Living in N.C., it's tough for me to get to FSU games, but I've managed about one per year for the last 10 years.
Last year I saw the Noles beat Maryland in Tallahassee. This year, I made it to Atlanta for the exciting but ultimately disappointing loss to the Jackets.
While taking my family to these games is fun and we enjoy the sites and sounds outside the stadium, the game itself and all the excitement surrounding the event, I have been stewing over something at college football games that I just don't understand: Overuse of the big screens and sound systems.
In Atlanta, with about 50 minutes until kickoff, the relentless booming of hip hop being pounding in the stadium during warmups. Both the Marching Chiefs and Ga. Tech's fine band entered the stadium and began to attempt to play music as the teams warmed up.
You couldn't hear a thing.
And it never stopped. All the way until the conductors of the booming beat reluctantly yielded to the Ga. Tech marching band for its on-field pre-game show.
As the game began, virtually every minute of TV timeout time was filled with either promos (I understand the need to pay the bills) or gratuitously loud music, drowning out the bands.
This isn't just a Georgia Tech problem -- the same thing has been true at FSU home games since the advent of the Jumbotron and it only seems to get worse year to year.
Now, i'm sure some of you whippersnappers will immediatley write this off as the grumblings of an old fart. But, I'm not THAT old. I have young children and we often listen to the same music on the various "hip" XM channels.
But look, college marching bands are unique. Think about it -- at what other sporting event do you have such an artistic compliment to the athletics being conducted on the field?
EVERY major sporting event has access to loud music. But why would we want to neuter our college bands so that our sporting events can be more like Arena football games or, even worse, the NBA? You can hear that stuff ANYWHERE. You can't hear college bands play anywhere else.
At Georgia Tech, I asked all the folks sitting around me -- young and old, FSU and GT, if they liked this relentless, driving, loud music in place of a chance for cheers or the bands. I couldn't find anybody who said they did -- the younger folks were actually the most vociferous in their disdain.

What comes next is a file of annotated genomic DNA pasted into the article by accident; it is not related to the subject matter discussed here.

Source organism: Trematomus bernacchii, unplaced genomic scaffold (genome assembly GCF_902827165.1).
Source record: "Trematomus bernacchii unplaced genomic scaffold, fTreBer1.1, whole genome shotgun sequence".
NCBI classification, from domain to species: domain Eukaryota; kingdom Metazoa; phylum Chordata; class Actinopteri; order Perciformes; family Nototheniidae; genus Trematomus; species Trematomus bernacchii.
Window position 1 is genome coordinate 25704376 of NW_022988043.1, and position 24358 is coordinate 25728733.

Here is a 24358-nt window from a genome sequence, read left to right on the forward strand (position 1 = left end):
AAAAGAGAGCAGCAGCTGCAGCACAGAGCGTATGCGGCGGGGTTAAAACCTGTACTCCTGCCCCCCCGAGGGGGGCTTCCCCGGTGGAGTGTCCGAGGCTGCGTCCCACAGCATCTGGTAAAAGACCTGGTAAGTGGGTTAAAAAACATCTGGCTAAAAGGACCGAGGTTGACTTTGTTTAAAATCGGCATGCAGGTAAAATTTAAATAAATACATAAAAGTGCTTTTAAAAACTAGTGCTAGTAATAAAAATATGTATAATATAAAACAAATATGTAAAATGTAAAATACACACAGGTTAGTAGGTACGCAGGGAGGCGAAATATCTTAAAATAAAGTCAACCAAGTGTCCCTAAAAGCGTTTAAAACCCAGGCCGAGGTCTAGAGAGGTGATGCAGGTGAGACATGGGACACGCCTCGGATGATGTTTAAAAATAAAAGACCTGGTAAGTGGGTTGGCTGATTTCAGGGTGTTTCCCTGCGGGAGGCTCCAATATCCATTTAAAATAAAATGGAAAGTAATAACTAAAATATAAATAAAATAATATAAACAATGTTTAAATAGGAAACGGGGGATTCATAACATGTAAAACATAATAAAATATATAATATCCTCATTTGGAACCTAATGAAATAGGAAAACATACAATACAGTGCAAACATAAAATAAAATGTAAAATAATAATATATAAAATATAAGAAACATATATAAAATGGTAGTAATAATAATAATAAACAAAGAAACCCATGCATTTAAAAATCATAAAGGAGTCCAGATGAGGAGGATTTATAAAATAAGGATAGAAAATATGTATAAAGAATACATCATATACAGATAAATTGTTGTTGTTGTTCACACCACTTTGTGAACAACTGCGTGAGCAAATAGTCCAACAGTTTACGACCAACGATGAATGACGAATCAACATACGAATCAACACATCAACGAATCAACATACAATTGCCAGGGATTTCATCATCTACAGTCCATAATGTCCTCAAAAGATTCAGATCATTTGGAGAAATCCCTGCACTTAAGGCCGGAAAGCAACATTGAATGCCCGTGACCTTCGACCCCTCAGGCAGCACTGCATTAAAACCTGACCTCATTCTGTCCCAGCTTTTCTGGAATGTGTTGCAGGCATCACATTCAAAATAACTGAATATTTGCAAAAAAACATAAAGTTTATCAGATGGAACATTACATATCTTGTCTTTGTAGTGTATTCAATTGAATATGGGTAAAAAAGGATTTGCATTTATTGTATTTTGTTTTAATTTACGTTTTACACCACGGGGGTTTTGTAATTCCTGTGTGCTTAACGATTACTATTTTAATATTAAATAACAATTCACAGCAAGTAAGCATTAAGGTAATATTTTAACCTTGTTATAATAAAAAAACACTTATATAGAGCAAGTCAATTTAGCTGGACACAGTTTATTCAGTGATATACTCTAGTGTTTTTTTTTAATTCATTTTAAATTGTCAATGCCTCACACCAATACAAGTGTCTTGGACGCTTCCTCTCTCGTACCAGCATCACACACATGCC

So why does this happen?
I know it's not the big money alumni. Frankly, I'm at a loss as to why some of them haven't dropped the hammer on this. Truthfully, it was so bad in Atlanta I felt like I was suffering from some sort of sensory overload.
Here's my theory: You give somebody new toys and they feel like they've got to play with them. I think this is big university marketing types run amok. They think they need to create a "high-tech, high-impact experience" and so they fill up every minute of air time with special effects, gimmickry and sound.
Well, THEY ARE WRONG.
It's time for us to take back the pageantry of college football. I know there are sponsors to pay, but in the other open spaces, let's let the event breathe a little. Let's let the band set the tempo for cheering and revelry and leave the "extreme cuts" to Arena Football and ESPN highlight shows.
If you agree with this strongly, let's start some momentum.
What I'm going to do is send this as a letter to the athletics departments and marketing departments at FSU and Georgia Tech.
You are obviously free to do the same. Or, you can e-mail a link to this post around the Web and let's see if it strikes a nerve. Who knows, maybe me and the folks sitting around me at Bobby Dodd were the only ones who miss the old-style pageantry of college football.
But I'd bet "two bits" that lots of folks agree that the trend toward sensory overload is nothing to cheer about.